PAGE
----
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Today we welcome Cyberdyke to Mostly Mystery for a guest post on Track Changes. I use this in Word but didn’t realize that it was common in most programs so am thrilled to add this to my toolbox.
I recently gave an article of mine to a friend to proofread. I recommended that she use Track Changes, as it would make it faster to see her suggestions. She had no idea what I was referring to. Every writing/word processing program has a form of Track Changes which can help you do just that.
The more I work with Scrivener, the more I realize just how fantastic this software is.
At the moment, I’m busy querying the first novel in my planned CACHE series – COLD, HARD CACHE. About half the agents on my query list want a synopsis. Most do not specify how long the synopsis should be, while the remainder request between one paragraph and three pages.
I’m a pantser and not a plotter, which means that I don’t have a blueprint I can use as a basis for my synopsis.
I’m currently doing the final read through of my contemporary fantasy novel, Unholy Triptych, and it’s been difficult for a number of reasons: Firstly I have three main characters; secondly each has their own story arcs that only merges near the end of the book; thirdly they have alternately chapters: and lastly I’m using their ‘voice’ to differentiate them instead of relying on, say, describing them every time I start their chapter, or using their name in the opening paragraph.
Scrivener to the rescue…
I’ve just discovered that I can compile the document and include (or exclude) certain… Continue reading
I just finished a mystery/thriller by a New York Times bestselling author, someone whom I’ve read sporadically over the years, usually quite happily. This particular book is set in the 1980s but was published not long ago, so it’s not one of the author’s early works. Yet reading it was a slog when her technique and years of writing experience should have made it a slam-dunk.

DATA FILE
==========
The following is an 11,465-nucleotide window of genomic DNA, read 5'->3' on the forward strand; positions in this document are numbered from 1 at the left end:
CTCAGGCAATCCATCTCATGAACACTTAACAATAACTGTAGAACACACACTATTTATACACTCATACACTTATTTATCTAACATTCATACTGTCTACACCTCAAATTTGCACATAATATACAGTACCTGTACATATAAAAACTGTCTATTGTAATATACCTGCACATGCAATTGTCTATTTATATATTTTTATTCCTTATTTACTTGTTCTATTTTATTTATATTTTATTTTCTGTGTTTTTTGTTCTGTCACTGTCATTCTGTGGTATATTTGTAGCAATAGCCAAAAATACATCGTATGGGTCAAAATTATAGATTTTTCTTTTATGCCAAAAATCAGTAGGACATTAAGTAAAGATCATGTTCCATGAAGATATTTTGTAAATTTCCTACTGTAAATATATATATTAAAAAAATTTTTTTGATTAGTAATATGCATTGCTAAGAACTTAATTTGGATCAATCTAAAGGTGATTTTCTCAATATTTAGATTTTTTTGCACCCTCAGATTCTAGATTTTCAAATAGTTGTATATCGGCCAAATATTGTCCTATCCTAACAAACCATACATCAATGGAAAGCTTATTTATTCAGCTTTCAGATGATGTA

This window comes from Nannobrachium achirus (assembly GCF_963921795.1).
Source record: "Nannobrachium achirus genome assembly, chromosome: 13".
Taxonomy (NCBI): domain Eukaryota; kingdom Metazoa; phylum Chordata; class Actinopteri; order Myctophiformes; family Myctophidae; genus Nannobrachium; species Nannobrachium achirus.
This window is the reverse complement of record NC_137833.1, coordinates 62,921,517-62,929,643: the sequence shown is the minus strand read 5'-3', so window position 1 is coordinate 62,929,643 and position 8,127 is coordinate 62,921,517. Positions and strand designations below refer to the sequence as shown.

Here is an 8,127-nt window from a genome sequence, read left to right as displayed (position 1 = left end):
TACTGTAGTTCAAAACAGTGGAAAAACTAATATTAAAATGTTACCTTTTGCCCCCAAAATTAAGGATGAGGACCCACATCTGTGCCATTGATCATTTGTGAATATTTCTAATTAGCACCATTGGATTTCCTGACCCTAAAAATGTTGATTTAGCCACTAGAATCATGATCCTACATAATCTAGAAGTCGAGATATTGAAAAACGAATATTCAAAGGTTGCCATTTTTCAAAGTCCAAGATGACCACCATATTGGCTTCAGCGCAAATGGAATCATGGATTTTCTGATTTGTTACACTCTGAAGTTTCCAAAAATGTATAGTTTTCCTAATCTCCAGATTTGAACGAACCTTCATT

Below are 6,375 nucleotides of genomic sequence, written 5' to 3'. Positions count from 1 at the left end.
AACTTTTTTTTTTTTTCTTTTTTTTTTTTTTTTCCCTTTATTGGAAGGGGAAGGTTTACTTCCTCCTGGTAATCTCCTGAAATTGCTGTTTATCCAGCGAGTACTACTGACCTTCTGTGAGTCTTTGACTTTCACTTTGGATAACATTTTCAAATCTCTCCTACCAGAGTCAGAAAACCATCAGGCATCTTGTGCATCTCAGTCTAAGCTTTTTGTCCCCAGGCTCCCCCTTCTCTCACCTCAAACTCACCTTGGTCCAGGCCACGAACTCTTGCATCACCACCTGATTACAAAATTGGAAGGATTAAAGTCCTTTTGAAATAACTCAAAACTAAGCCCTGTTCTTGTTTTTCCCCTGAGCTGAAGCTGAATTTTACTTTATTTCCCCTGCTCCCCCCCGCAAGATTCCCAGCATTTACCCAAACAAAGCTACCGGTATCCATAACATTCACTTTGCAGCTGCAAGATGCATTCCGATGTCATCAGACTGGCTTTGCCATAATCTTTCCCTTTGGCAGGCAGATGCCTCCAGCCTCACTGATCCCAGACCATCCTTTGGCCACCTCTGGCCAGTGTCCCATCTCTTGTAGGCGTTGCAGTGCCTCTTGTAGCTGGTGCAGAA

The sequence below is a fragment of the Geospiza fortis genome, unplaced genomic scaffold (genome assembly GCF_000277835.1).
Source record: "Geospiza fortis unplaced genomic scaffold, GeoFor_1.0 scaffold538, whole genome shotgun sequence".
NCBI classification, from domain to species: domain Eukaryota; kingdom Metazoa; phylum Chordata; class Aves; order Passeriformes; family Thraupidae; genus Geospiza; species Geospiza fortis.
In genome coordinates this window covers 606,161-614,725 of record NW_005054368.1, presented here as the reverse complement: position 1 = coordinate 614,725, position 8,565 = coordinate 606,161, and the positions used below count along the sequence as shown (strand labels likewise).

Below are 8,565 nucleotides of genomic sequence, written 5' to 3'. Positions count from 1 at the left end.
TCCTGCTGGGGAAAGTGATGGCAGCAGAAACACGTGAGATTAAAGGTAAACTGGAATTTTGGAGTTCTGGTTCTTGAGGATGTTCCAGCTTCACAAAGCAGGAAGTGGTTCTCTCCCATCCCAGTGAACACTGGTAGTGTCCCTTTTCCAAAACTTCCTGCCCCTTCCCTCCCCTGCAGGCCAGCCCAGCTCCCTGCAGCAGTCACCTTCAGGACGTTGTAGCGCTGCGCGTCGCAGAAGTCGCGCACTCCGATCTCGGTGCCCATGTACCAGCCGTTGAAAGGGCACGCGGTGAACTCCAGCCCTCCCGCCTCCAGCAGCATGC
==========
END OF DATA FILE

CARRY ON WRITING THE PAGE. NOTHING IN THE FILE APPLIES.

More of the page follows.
We all know the phenomenon that happens when a book is truly good — time is suspended as we enter… Continue reading
I’ve always liked stories about lawyers and the law, “To Kill a Mockingbird,” starting me off in a big way in childhood. Being from the South, the book has always had a special resonance with me, and, really, who doesn’t love Atticus Finch — or Gregory Peck?
Now that I’m writing my own novels, I’ve learned to appreciate lawyerly books – and movies and TV — even more, not just as pure entertainment but also as little instruction manuals on how to tell rich and satisfying tales, no matter the… Continue reading
I’d like to add to the often quoted phrase that “we are what we eat.” I also think “we are what we read and sometimes write.”
In 2005, when the idea of writing a book first appeared in my head, I decided to start with a memoir. Looking back, that made sense. Start with what you know, right? My book, The Education of a Teacher (Including Dirty Books and Pointed Looks), is a piece of my heart. I’d spent thirty-four years teaching high school English in a small town… Continue reading
Recently, I came across some software for “Mind Mapping,” a snazzy virtual visualization technique that is currently all the rage. Although the concept of Mind Mapping dates back some 25 years, Mind Mapping software is much newer. So, always on the lookout for things that will help organize the gazillion bits and pieces of information I collect in the process of writing a novel, I set off to investigate this phenomenon. Little did I know what I was getting into.
As we all know, writing, especially fiction, is not as simple as deciding on a story and penning it. Each chapter, scene, paragraph, and sentence must work together to tell the story you want and ensure reader satisfaction. A story has many crucial elements: plot, characters, pacing, setting, point of view, etc. Then there are things like arcs, story and character, to consider. It’s hard to believe how much goes on behind the scenes of each printed page. As an author in the midst of editing, I often find… Continue reading
Most of us have some form of resources that we use for our novels and other writings. I am no different but mine have changed over the years as I’ve grown as a writer. Below are some of the things I use.
My first resource started years ago when I came back to writing more consistently. I knew I had a lot to learn and so I went on a writer’s retreat that was more a class in writing than a place to simply write. That was a turning point for me because I met a writing… Continue reading